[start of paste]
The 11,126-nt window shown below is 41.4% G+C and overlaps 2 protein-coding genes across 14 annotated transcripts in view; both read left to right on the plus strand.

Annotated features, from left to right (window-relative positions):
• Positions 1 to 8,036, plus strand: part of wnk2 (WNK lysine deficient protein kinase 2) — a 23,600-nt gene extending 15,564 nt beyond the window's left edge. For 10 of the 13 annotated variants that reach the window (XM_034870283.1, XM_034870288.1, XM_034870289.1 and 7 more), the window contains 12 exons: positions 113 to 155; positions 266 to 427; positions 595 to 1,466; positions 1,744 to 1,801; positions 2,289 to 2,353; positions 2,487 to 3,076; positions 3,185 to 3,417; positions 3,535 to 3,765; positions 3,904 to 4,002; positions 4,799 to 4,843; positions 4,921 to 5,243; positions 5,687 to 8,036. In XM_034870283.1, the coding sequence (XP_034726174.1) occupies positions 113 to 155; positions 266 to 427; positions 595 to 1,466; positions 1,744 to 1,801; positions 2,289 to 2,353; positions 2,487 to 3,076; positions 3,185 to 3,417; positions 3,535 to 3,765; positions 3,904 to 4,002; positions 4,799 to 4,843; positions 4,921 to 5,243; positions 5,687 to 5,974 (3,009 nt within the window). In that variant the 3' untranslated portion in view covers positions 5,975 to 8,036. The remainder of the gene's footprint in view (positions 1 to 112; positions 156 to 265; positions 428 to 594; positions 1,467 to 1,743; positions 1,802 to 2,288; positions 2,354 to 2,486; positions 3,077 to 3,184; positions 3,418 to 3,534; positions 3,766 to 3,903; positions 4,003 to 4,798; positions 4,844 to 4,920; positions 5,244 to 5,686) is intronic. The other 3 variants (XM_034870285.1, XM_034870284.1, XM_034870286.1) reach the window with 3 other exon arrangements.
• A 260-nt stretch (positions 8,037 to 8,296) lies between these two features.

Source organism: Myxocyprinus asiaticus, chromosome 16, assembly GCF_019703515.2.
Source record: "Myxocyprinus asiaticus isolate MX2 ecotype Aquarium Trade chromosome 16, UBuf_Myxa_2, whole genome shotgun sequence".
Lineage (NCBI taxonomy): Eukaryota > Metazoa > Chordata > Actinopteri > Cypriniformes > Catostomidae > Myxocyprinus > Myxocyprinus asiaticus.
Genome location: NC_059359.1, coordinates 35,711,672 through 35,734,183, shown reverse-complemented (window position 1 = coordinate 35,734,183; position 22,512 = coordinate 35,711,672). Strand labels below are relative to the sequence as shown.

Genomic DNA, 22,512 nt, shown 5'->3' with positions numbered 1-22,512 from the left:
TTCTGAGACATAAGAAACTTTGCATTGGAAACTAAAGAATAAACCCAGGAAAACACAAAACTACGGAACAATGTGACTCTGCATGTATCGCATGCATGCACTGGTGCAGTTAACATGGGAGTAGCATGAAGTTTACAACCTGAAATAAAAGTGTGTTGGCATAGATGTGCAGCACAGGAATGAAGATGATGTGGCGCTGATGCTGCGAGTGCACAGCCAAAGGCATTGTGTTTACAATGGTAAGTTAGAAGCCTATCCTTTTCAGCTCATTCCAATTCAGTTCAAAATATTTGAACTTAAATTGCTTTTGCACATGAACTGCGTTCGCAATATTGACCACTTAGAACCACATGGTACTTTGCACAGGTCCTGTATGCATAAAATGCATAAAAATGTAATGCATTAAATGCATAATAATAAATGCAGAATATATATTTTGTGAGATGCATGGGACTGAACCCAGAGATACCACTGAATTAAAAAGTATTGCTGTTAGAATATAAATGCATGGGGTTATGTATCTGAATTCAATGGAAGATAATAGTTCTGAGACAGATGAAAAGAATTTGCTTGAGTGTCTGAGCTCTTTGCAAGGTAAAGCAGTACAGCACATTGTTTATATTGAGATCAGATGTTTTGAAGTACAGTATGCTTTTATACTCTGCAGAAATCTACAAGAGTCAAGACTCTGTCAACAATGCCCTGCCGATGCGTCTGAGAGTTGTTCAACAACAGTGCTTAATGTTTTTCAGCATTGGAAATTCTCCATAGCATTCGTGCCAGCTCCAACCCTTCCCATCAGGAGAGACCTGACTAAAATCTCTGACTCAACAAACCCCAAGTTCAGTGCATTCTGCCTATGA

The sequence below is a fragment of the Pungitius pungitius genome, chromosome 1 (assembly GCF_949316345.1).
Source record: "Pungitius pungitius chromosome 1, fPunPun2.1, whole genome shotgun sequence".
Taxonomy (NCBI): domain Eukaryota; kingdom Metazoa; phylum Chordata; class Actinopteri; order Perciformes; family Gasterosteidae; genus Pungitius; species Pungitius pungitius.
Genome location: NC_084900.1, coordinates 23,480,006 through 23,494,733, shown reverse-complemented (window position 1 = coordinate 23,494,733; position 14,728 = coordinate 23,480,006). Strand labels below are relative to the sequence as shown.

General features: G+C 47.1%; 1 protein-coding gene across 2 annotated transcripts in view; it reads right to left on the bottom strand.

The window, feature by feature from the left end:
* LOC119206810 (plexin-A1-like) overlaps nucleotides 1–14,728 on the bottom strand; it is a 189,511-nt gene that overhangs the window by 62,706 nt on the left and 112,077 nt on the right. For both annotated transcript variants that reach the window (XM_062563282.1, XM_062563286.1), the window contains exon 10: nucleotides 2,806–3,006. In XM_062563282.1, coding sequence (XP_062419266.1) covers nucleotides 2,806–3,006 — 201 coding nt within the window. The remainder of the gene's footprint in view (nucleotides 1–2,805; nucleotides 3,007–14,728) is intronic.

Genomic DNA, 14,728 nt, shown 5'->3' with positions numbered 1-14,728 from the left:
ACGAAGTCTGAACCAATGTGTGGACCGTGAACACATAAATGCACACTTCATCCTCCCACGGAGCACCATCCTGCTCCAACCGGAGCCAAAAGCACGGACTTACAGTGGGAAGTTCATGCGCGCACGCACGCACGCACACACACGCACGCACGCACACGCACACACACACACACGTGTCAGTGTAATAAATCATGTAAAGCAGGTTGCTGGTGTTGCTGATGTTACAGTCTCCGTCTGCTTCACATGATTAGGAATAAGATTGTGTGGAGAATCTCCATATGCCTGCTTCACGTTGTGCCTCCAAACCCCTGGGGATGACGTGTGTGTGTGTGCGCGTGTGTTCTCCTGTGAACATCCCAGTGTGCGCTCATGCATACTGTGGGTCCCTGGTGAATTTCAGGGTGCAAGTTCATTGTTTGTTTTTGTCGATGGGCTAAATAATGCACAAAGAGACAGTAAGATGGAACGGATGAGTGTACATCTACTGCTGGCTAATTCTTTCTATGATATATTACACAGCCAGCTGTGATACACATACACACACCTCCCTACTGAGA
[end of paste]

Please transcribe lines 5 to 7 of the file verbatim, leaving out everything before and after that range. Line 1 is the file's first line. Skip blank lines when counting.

Source organism: Myxocyprinus asiaticus, chromosome 16, assembly GCF_019703515.2.
Source record: "Myxocyprinus asiaticus isolate MX2 ecotype Aquarium Trade chromosome 16, UBuf_Myxa_2, whole genome shotgun sequence".
Lineage (NCBI taxonomy): Eukaryota > Metazoa > Chordata > Actinopteri > Cypriniformes > Catostomidae > Myxocyprinus > Myxocyprinus asiaticus.